Reception hours: Monday, 12:30, by appointment. Mandel Building, room 125 

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Sarit  Shalev-Eyni

Prof. Sarit Shalev-Eyni

Mandel Building, room 250

A researcher of the visual art of the Middle Ages in broad historical and cultural contexts.>>>

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Prof. Shalev-Eyni is especially interested in illuminated manuscripts, in the interaction between images and texts, between Jews and Christians, between East and West and between Art and History. She if the author of Jews among Christians: Hebrew Book Illumination from Lake Constance, Studies in Medieval and Early Renaissance Art History 41 (Turnhout: Brepols, 2010), and co-author of The Monk's Haggadah:  A Fifteenth Century Illustrated Passover Haggadah from the Monastery of Tegernsee (Codex Hebrew 200 from the Collections of the Bayerische Staatsbibliothek), (University Park, PA: Penn State University Press, 2015).

Her articles have appeared in leading periodicals.

Reception hour: Wednesday 12:15 by previous appointment.

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Rina  Talgam

Prof. Rina Talgam

Humanities Building, room 7709

A researcher of the art of the Middle East from the Hellenistic period (the end of the 4th century BCE) to the beginning of the Abbasid period (middle of the 8th century CE).>>>

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Prof. Rina Talgam, the Alice and Edward Winant Family Professor of Art History, received her Ph.D from The Hebrew University in 1996 and joined the faculty the following year. Her research interests include the art of the Middle East from the Hellenistic period to the Umayyad period, specialization in mosaic pavements, and the mutual influences between polytheism, Judaism, Samaritanism, Christianity and Islam, the emergence and sources of Umayyad art, and ancient synagogues. Her books include: The Mosaics of the House of Dionysos at Sepphoris, written with Zeev Weiss (2004), The Stylistic Origins of Umayyad Sculpture and Architectural Decoration (2004) and Mosaics of Faith: Floors of Pagan, Christians, and Muslims in the Holy Land (2014). Rina Talgam received several awards from the Hebrew University: in 2013, the Milken Prize for years of excellence in teaching, in 2015 the prestigious Polonsky Prize for creativity and originality in the humanistic disciplines, in 2016 she was awarded the Narkiss Prize for the research of Jewish art and in 2018 the Rector Prize for excellence in research, teaching and contribution to the community. Prof. Talgam was a research fellow at the University of Pennsylvania and a visiting Professor at Yale University and the Gregoriana University in Rome.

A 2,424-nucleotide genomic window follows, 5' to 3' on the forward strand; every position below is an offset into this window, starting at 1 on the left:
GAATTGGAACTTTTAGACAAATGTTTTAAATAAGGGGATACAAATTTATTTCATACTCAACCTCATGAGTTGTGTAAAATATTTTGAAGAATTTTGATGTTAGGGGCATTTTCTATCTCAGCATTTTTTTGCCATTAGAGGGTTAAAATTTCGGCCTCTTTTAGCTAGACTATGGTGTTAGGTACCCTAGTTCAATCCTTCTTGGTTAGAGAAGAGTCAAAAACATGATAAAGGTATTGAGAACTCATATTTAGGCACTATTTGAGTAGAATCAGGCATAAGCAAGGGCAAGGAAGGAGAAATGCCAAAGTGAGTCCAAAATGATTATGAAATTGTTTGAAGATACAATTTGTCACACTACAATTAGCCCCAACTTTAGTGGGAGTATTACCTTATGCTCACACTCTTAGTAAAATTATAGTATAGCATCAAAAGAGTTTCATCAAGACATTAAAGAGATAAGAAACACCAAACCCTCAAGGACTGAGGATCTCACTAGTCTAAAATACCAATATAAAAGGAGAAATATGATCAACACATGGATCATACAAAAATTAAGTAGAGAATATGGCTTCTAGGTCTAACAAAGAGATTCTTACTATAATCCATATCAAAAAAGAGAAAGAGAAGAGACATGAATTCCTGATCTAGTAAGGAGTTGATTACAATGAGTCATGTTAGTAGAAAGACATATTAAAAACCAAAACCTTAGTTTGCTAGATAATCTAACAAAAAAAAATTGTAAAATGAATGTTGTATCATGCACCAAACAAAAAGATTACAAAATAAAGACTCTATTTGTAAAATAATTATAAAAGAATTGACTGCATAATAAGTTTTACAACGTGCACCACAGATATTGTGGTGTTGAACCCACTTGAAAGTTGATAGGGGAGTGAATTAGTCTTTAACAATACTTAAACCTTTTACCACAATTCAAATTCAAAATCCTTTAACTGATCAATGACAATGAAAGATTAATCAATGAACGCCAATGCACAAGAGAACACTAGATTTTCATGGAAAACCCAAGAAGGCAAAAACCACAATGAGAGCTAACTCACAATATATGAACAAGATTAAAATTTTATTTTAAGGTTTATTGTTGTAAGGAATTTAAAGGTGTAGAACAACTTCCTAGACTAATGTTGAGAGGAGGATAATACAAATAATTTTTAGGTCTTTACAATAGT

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Gal  Ventura

Prof. Gal Ventura

Humanities Building, room 6830

Prof. Gal Ventura is an art historian, and deals mainly with 19th century French art,>>>

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cultural history and socio-medical aspects of family, maternity, breastfeeding, pain, death and sleep.